Old Delhi here and in a bit of it called Parawthe Gulley - where they make the world's best parawthe. Cooked in pure Gee, it's pretty damn bad for you, but goodgod it tastes amazing. This place was just writhing with insanity; the wires, the stores, the people all looked like they were out of a movie and not in one of the famous areas of Delhi. However, although it may look a bit rough-and-ready, it was quite something to walk through.
This is the restaurant in which we had a parawthe. The guys make them in those massive pans you see at the bottom and the man in this picture is making up some more, as well as some chutneys.
Man oh man was this stuff a little teeny bit bizarre, but cool nonetheless. This guy here is selling Pan. If you go to India, in most lift corners/street corners/anywhere outside you will see splashes of red - and that is because of men and women spitting the Pan out after eating it. You'll see it everywhere; most people's teeth are stained with the colouring. So what exactly is it? Well, Pan is a very sweet and perfumed (usually with rose water) sugary treat which is then wrapped up in a palm leaf. Not to my taste but definitely worth a try. 
Such an awesome snapshot. Kriti and I were staying at her uncle's house who owned the only petrol station in the tiny village. Wherever you drive in India you see people bustling for room in trucks and cars with heads, arms and even whole bodies resting on the outsides of speeding vehicles. This tractor was taking some village people out and was so amazingly colourful and such an interesting site that I couldn't help taking a shot of it.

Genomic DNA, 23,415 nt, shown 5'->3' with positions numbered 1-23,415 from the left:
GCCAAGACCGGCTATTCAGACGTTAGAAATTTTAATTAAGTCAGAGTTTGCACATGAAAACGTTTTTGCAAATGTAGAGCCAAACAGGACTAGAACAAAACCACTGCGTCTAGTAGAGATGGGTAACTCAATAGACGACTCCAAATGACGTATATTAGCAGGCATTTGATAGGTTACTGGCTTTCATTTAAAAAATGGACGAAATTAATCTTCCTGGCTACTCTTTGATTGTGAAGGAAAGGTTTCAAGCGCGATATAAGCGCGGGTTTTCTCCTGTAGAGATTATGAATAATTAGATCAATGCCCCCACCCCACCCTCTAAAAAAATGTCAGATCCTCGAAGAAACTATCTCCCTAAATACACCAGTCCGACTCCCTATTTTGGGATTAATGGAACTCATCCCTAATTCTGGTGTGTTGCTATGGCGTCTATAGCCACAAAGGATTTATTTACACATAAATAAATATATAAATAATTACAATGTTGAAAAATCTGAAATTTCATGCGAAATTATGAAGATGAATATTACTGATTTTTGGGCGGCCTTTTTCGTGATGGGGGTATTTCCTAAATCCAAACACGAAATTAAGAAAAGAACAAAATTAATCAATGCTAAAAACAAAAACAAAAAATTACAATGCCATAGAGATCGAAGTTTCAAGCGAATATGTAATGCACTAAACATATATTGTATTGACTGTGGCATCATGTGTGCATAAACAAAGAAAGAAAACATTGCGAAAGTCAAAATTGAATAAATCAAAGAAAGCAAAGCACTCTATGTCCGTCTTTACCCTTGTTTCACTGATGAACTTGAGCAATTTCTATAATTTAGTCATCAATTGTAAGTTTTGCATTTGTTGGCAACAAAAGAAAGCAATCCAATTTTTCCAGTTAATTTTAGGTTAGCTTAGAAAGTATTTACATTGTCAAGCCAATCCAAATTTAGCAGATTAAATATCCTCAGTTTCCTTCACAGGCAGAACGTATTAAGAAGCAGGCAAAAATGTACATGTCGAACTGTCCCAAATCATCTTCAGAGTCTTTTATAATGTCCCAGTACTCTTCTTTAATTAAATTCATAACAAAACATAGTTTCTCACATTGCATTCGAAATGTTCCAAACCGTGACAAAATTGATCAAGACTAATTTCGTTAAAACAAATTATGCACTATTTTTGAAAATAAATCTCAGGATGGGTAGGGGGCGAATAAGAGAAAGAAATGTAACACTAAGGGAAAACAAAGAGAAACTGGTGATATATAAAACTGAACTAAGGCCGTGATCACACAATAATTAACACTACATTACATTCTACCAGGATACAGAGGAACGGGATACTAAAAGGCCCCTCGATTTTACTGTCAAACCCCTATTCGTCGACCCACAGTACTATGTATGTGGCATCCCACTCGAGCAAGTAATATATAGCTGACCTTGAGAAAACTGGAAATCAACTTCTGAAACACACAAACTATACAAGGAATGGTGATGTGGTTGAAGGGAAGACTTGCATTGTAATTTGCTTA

We went to a crocodile national park in Akaltara, here is the sign to the park.
A lady and her grandson selling candies outside the crocodile park.
What an experience this was! Kriti and I got the opportunity to teach students at a local school. They were so responsive and loved our talk about English life, finding it so funny and gross that we ate a big joint of beef for our Sunday Roast and that our movies didn't have singing and dancing in them.
So here are some of the school kids practicing for Independence Day celebrations.
This is Kriti's auntie. Here, we were at an arranged marriage Engagement Ceremony. We were all dressed in our finery and met up with the couple; the prospective wife having to sit at the front of the room and be questioned by all of her future husband's family. Then, both families arrange talks to see whether the union would work. And after a few hours, the engagement was announced!
Frustratingly, I cannot work out how to change this picture around! But this is a woman that I met on a bike ride around the villages.

On this bike ride, we stopped off at a local shop for a Thumbs Up! Check out my henna....!!!
Beautiful scene of village women going to bathe. The lake was already teaming with buffalo and men washing together, and the women were about to go in and bathe themselves. Awesome colours.
Our final stop off and I spotted these two ladies staring at me on the bike. I couldn't help but stare back!
Being rudely awoken at 7pm after my Indian siesta, Kriti shook me and said 'Hannah, Hannah, get out of your PJs and we're going to a family meal. Apparently they've made quite a fuss out of us'.
So, with a muggy head, I put a shirt on, not even bothering to brush my hair; Kriti slicked back her hair and donned her glasses over a makeup-less face and we headed off to this 'family meal'.
But, here comes the embarrassment. Instead of a family house, we were taken to the only hotel in the village where at the front door was a sign that said 'Welcome to the Singhania family'.